Tuesday, July 3, 2012

The Story: Part 2

After Shawn was flown via helicopter to a trauma center in Las Vegas, Aunt Lisa and 
cousin Troy drove his mom, Donna, and I to the hospital to meet him.  We talked through 
the whole 2 hour drive: laughing, joking, calming our nerves and keeping our spirits up.   
It may seem inappropriate to laugh at such a time but the human mind does amazing 
things to keep calm and carry on.
We arrived at the emergency room, explained who we were.  A nurse from the trauma 
unit met us at the double doors and explained that Shawn was about to be taken
 into surgery.  He allowed Donna and I to see him before they took him back, 
solemnly warning us that Shawn looked very bad, urging us not to panic when we saw him. 
 I reassured him that I had already seen Shawn at the scene of the accident, we would 
be okay.  He gave me a sympathetic nod, a pat on the back.
Shawn lay under the bright fluorescent lights, lines and tubes and wires coming out of 
every direction.  Beeping noises, IV bags, nurses rushing around him: all familiar sights 
to me.  But not when it involves my husband.  His ear had been left alone for now as 
the trauma doctors thought it would be best to let a plastic surgeon address it.  His 
bloody, disfigured ear was the first thing his mother saw, a sight so gory and horrifying 
that she burst into tears.  I have to go, I can't see him like this.  She hurried from the
 room, her heart broken as she gazed at her precious baby boy, feared for his life.
I went to his side, held his hand, gently stroked his cheek.  The rest of the room seemed
 to fade away.  I'm here, babe, right here.  I love you.  He opened his eyes, squeezed 
my hand, and said, "Hey, babe.  How are you?  Thank you so much for coming!".  
It was so Shawn.
The nurses buzzed around but didn't move me, didn't ask me to leave.  I asked 
several questions, they answered willingly.  The trauma doctor came in and briefed me 
on what had occurred so far, what we could expect for the rest of the night:
Open compound fracture of the humerous bone and elbow of the left arm 
Severed brachial artery 
Laceration to the right side of his head 
Laceration to the forehead 
Lacerated right ear 
Road rash to the face and shoulders 
Fractured C-1 vertebrae
I shuddered.  It was a long list, critical, uncertain outcome.

It was time for surgery.  They took Aunt Lisa, Troy, and I into the holding area to 
meet more doctors, sign consents, discuss plans.  The doctors were all very grim, giving it
 to us straight.  There was no use painting a pretty picture here: Shawn was in
 critical condition and we were to be thankful that he was alive.  Making it out of surgery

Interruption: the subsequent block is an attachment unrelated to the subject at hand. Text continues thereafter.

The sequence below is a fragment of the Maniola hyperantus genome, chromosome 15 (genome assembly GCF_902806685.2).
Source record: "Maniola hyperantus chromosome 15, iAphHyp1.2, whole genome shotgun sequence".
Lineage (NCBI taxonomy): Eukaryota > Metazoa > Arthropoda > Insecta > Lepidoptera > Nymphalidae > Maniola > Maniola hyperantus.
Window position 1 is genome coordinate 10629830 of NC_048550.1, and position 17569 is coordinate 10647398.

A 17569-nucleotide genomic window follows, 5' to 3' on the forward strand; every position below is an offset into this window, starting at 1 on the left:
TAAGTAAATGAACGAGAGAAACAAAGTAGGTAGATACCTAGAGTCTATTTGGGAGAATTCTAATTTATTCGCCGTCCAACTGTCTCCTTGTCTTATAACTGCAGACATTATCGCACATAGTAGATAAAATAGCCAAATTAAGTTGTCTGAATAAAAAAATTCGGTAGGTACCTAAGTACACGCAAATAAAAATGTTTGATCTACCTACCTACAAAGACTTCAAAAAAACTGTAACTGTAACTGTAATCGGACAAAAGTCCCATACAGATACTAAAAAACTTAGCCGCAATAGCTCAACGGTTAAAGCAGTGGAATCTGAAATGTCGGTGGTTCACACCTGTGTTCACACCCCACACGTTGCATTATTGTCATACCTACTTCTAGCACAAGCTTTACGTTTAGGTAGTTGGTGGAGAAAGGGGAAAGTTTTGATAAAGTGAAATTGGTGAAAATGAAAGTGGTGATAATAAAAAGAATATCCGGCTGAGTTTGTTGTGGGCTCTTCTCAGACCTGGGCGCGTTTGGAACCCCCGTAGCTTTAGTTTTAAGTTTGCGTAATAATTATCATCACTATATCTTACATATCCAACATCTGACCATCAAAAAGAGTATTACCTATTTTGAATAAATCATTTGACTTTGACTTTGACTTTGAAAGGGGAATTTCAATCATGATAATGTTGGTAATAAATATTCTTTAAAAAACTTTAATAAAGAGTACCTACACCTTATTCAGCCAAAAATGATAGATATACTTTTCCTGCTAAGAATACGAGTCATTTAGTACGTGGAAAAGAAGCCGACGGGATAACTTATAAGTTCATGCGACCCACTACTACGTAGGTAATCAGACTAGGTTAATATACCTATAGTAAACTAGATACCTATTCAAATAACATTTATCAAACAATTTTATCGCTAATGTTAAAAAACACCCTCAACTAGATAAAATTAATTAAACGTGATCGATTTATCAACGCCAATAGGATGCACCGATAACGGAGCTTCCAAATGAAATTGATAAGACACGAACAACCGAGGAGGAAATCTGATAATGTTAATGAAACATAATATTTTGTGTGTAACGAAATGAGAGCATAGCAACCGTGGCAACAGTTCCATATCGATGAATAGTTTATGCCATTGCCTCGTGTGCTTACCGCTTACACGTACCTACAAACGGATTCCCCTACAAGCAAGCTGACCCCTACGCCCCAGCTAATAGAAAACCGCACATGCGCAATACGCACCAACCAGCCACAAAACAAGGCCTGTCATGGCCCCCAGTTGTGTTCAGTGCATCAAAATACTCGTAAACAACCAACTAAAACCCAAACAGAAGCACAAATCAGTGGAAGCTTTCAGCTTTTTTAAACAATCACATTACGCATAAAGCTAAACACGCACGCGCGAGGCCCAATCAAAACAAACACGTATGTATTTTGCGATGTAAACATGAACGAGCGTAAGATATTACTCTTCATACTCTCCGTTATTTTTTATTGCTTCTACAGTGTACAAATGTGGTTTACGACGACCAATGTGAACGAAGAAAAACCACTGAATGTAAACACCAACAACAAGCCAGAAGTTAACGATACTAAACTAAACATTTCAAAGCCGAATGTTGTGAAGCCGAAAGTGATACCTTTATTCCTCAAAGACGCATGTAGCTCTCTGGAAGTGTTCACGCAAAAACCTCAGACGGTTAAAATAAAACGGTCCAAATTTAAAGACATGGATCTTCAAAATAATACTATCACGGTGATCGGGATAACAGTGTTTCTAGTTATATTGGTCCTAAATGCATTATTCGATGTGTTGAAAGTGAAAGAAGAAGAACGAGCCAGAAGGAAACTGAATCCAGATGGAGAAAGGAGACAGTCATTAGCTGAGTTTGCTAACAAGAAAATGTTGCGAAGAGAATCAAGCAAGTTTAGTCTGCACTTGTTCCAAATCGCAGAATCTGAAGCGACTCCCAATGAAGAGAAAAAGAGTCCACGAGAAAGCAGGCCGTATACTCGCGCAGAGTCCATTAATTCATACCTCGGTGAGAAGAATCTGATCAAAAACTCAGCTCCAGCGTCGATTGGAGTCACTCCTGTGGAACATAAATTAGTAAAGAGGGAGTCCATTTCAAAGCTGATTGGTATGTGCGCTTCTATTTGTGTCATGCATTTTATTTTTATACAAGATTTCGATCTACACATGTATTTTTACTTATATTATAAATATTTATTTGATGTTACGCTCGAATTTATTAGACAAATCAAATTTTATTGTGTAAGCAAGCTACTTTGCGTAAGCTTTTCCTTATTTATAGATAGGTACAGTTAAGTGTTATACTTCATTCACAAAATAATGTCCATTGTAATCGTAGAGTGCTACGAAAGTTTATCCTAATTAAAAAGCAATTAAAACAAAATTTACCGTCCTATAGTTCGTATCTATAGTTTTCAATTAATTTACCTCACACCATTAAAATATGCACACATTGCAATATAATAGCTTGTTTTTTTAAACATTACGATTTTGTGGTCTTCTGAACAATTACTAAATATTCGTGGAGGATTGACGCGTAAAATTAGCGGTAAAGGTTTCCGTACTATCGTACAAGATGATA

with positive outcomes would be added bonuses at this point.
The fact that they allowed us to be with him so much scared me, reiterated to me 
how precious these moments were, reminded me how uncertain his future was.  I didn't 
tell anyone else this.  There were a lot of things I kept to myself that night.  I didn't 
want anyone else to be as afraid as I was, I didn't want them to know that the things 
the doctors were telling us were not good.  And so I kept encouraging them, focusing on 
the positive and staying strong.
The told us the surgery should take about 2-3 hours.  They would repair the bones in 
his arm first and then repair the severed artery next.  He would wear the collar on his 
neck for at least 6 weeks to repair the fractured vertebrae.  Staples were placed in 
several places on his head to repair the lacerations.
We set up camp in the surgery waiting room, trying to get comfortable in the hard chairs, 
the cold room, our anxiety swirling around us like a tropical storm.  Troy brought food 
but we could barely get it down.  We talked, shared stories, prayed, tried anything to
 keep our minds from drifting back to that scene, the scene of the accident.
The promised 2-3 hours came and went.  The surgery ended up taking 8 hours total, 
an entire night of waiting and worrying.  The doctors came out to talk to us and gave us
 a report: the bones in his arm had been repaired using 19 screws, plates and wires.  A 
vein was taken from his leg and a graft was performed to repair his artery.  There 
were several complications during the surgery because his arm had gone without blood 
flow for so long.  He had no movement or feeling in his arm and the doctors were unsure